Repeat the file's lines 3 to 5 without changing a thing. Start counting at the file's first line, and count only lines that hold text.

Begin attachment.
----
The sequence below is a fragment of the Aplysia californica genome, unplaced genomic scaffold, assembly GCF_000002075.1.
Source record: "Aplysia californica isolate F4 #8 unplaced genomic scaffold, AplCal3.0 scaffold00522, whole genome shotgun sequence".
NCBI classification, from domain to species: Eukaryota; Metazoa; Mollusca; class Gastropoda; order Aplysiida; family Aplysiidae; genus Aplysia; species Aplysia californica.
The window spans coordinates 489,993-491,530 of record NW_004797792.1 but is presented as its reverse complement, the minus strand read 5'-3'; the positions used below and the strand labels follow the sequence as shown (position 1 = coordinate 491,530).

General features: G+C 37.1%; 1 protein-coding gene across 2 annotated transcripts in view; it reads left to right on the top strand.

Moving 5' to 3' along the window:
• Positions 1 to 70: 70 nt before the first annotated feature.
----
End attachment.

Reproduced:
NCBI classification, from domain to species: Eukaryota; Metazoa; Mollusca; class Gastropoda; order Aplysiida; family Aplysiidae; genus Aplysia; species Aplysia californica.
The window spans coordinates 489,993-491,530 of record NW_004797792.1 but is presented as its reverse complement, the minus strand read 5'-3'; the positions used below and the strand labels follow the sequence as shown (position 1 = coordinate 491,530).

General features: G+C 37.1%; 1 protein-coding gene across 2 annotated transcripts in view; it reads left to right on the top strand.